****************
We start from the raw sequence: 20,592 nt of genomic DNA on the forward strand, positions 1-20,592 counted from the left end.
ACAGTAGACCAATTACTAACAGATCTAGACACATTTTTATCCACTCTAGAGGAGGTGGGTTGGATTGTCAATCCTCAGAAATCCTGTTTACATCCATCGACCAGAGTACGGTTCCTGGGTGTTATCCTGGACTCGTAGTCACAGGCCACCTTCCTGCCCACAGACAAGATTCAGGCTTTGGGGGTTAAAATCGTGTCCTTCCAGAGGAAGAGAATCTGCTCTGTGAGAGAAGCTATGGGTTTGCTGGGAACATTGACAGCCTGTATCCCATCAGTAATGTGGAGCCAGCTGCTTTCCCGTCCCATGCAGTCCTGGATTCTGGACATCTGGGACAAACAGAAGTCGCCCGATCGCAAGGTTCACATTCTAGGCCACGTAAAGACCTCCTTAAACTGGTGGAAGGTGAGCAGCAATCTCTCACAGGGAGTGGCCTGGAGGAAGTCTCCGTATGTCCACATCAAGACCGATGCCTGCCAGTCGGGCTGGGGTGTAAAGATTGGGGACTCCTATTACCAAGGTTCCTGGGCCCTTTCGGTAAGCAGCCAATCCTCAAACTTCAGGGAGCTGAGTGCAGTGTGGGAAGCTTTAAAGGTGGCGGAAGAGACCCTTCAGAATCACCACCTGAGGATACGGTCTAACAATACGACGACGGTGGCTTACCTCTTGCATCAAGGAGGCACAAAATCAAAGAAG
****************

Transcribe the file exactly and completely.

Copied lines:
We start from the raw sequence: 20,592 nt of genomic DNA on the forward strand, positions 1-20,592 counted from the left end.
ACAGTAGACCAATTACTAACAGATCTAGACACATTTTTATCCACTCTAGAGGAGGTGGGTTGGATTGTCAATCCTCAGAAATCCTGTTTACATCCATCGACCAGAGTACGGTTCCTGGGTGTTATCCTGGACTCGTAGTCACAGGCCACCTTCCTGCCCACAGACAAGATTCAGGCTTTGGGGGTTAAAATCGTGTCCTTCCAGAGGAAGAGAATCTGCTCTGTGAGAGAAGCTATGGGTTTGCTGGGAACATTGACAGCCTGTATCCCATCAGTAATGTGGAGCCAGCTGCTTTCCCGTCCCATGCAGTCCTGGATTCTGGACATCTGGGACAAACAGAAGTCGCCCGATCGCAAGGTTCACATTCTAGGCCACGTAAAGACCTCCTTAAACTGGTGGAAGGTGAGCAGCAATCTCTCACAGGGAGTGGCCTGGAGGAAGTCTCCGTATGTCCACATCAAGACCGATGCCTGCCAGTCGGGCTGGGGTGTAAAGATTGGGGACTCCTATTACCAAGGTTCCTGGGCCCTTTCGGTAAGCAGCCAATCCTCAAACTTCAGGGAGCTGAGTGCAGTGTGGGAAGCTTTAAAGGTGGCGGAAGAGACCCTTCAGAATCACCACCTGAGGATACGGTCTAACAATACGACGACGGTGGCTTACCTCTTGCATCAAGGAGGCACAAAATCAAAGAAG